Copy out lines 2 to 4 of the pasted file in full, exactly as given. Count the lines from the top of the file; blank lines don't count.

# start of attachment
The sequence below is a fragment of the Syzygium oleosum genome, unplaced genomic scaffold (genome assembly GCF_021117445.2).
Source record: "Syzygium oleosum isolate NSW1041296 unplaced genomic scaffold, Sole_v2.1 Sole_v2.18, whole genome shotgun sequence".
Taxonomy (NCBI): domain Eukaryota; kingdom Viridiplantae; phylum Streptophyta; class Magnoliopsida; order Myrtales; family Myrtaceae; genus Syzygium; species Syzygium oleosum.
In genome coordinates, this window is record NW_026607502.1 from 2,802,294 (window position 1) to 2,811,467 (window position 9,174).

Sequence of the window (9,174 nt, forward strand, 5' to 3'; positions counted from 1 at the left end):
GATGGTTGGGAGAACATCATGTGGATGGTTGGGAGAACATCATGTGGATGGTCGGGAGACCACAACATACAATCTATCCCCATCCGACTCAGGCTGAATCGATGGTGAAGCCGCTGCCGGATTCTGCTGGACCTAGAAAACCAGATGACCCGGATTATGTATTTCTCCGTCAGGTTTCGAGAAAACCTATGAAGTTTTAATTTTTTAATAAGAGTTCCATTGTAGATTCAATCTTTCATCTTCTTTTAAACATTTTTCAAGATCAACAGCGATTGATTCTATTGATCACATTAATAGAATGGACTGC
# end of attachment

Source record: "Syzygium oleosum isolate NSW1041296 unplaced genomic scaffold, Sole_v2.1 Sole_v2.18, whole genome shotgun sequence".
Taxonomy (NCBI): domain Eukaryota; kingdom Viridiplantae; phylum Streptophyta; class Magnoliopsida; order Myrtales; family Myrtaceae; genus Syzygium; species Syzygium oleosum.
In genome coordinates, this window is record NW_026607502.1 from 2,802,294 (window position 1) to 2,811,467 (window position 9,174).